With an installed production capacity of around 22.5 million tons, the production is substantially sold in foreign markets. In 2011, Iron SA sold 99% of steel production for 19 countries in the Americas, Asia, Africa and Europe. Although the Chinese market still represents a large part of sales of Iron SA, the trend is the increased presence of its products in the Americas, the Middle East and North Africa.

2.2. Apparatus

            The case study is highlighted in this work, considering that the focus of research interest is focused on current phenomena, analyzed within the context of real business object of the study. For Gil (1999), the case study involves the profound and exhaustive study of one or a few objects in a way that allows its broad and detailed knowledge.

            Exploratory research is supported by field research, the importance of which is defended by Dane (1990), whereby it is as a label that can be assigned to a collection of research methods involving direct observation of occurrences of natural events.
Because this was an exploratory study, the function of your goal is to generate knowledge and practical application directed to the solution of specific problems (CERVO; BERVIAN, 2002). Andrade (2002) also highlights some of the primary exploratory research purposes, such as providing more information on the subject that will investigate, facilitate the delineation of research topic, guide the setting of objectives and the formulation of hypotheses, or discover a new type of focus on the subject.

2.3. Procedure

            A qualitative descriptive study was done through literature that, according to Lakatos and Marconi (1991), seeks to explain a problem from theoretical references in published documents. The literature search to identify and analyze the existing cultural or scientific contributions on a particular subject, theme or issue. It covers all the literature ever published on the topic of study, and the main sources of quantitative data were obtained from the Annual Sustainability Report and Management Report and Financial Statements of the company.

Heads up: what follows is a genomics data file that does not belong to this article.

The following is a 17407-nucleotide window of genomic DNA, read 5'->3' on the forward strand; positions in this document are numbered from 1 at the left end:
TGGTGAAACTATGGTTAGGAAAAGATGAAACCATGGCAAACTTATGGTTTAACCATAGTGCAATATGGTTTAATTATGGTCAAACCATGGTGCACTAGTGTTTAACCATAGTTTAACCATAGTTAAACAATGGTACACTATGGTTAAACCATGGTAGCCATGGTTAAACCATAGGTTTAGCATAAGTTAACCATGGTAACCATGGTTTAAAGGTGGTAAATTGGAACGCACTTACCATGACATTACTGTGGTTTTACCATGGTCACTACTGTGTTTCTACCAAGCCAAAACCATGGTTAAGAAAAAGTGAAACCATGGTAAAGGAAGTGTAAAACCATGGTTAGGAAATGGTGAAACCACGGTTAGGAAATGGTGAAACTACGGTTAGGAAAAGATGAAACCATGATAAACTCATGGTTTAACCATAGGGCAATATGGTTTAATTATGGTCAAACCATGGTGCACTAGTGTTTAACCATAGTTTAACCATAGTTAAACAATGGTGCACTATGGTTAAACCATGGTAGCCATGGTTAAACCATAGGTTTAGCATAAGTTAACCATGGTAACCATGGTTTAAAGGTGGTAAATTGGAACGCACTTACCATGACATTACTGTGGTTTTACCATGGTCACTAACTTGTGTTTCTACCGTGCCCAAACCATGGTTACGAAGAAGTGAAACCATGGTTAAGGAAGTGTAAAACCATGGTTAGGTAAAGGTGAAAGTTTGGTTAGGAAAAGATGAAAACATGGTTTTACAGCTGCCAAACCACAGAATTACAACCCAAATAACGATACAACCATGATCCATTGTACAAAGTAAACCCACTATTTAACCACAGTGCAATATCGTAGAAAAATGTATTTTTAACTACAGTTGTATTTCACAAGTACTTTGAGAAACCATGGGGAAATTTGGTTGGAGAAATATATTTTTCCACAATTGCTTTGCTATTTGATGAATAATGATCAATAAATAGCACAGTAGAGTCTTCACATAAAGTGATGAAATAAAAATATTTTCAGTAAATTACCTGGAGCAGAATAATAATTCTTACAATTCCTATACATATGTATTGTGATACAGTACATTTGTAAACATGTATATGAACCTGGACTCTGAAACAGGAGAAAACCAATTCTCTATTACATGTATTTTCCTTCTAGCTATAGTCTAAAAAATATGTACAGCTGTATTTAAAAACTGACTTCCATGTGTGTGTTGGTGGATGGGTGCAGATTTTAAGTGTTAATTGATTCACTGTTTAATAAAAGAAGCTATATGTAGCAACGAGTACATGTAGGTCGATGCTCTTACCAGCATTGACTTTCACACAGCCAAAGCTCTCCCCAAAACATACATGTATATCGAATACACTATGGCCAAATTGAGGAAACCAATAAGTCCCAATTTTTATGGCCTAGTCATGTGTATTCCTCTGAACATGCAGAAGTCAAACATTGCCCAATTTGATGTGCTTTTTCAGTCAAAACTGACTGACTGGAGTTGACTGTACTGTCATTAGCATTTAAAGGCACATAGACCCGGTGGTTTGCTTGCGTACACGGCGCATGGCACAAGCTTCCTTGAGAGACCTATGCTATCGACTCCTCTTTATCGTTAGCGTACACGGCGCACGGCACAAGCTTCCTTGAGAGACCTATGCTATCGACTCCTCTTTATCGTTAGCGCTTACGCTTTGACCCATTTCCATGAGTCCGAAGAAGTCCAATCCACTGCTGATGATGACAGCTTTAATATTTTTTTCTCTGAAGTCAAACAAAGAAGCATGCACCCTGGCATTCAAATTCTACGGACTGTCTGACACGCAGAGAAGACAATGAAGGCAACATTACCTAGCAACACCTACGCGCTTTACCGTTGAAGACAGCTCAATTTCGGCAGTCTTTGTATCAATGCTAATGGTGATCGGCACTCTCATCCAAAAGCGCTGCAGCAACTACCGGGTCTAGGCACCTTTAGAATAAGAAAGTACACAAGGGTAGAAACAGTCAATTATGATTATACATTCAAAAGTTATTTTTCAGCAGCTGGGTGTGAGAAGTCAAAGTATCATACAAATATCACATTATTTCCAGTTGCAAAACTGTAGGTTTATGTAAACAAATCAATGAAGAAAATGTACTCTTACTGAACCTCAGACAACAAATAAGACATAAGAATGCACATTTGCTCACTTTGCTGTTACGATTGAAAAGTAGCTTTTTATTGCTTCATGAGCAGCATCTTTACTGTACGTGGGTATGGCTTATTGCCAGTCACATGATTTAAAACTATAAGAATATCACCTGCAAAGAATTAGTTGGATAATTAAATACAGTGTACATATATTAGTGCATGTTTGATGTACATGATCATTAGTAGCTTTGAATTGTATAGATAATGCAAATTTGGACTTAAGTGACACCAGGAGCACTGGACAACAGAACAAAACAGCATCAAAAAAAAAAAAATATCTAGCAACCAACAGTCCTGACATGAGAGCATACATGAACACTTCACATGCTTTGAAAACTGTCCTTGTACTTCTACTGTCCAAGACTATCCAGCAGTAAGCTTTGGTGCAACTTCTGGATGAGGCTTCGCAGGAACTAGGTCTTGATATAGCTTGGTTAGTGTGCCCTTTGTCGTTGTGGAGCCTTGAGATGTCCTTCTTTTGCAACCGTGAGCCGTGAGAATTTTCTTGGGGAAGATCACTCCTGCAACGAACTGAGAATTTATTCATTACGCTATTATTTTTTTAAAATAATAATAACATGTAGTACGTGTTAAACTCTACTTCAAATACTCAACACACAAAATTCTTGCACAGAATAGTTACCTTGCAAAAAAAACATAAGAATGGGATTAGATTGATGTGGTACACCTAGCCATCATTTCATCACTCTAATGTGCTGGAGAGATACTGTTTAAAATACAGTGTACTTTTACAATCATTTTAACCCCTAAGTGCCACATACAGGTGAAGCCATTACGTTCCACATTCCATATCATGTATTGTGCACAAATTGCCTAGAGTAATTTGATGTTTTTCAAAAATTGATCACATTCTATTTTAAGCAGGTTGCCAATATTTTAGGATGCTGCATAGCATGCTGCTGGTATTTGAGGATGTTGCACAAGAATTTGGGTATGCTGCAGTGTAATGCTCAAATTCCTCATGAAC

Aiming which demonstrate the company's practices regarding pollution prevention, data collection was done through direct observation during field visits to the company's industrial unit. From here it was possible to establish a proposal for implementation of the program of Cleaner Production in the process of pelletizing iron ore for export, backed environmental tool in the Material Flow Analysis.

2.4. Cleaner Production Program

            The need to reduce production costs, increase efficiency and competitiveness of these companies is in line with the adoption and deployment of Cleaner Production, which also contributes to the reduction of fines and penalties for pollution; facilitates access to lines credit; improves the health and safety of the worker; improves the company's image with consumers, suppliers and government; improves relationships with environmental agencies and the community, in addition to providing greater customer satisfaction (UNEP, 2002).

            The practice of using cleaner production leads to the development and deployment of Clean Technologies in production processes. To introduce cleaner production techniques in a production process can be used several strategies in order targets environmental, economic and technological.

            The National Center for Clean Technologies (CNTL), the office in Brazil resulting of joint efforts of the United Nations Industrial Development Organization (UNIDO) and the United Nations Environment Programme (UNEP), the prioritization of these goals is set in each company, through its employees and its policy-based management. Thus, depending on the case, you can have the economic point of awareness as to the definition and evaluation of adaptation of a production process and minimization of environmental impacts going to be a consequence, or conversely, environmental factors and aspects will be priority economic will become result (CNTL, 2002).

            According to the booklet of CNTL (2002), the priority of Cleaner Production (Figure 1) is at the top (left) Flowchart: avoid the generation of waste and emissions (level 1). Waste that can not be avoided should preferably be reintegrated into the production process of the company (level 2). In their absence, recycling measures outside the company can be used (level 3).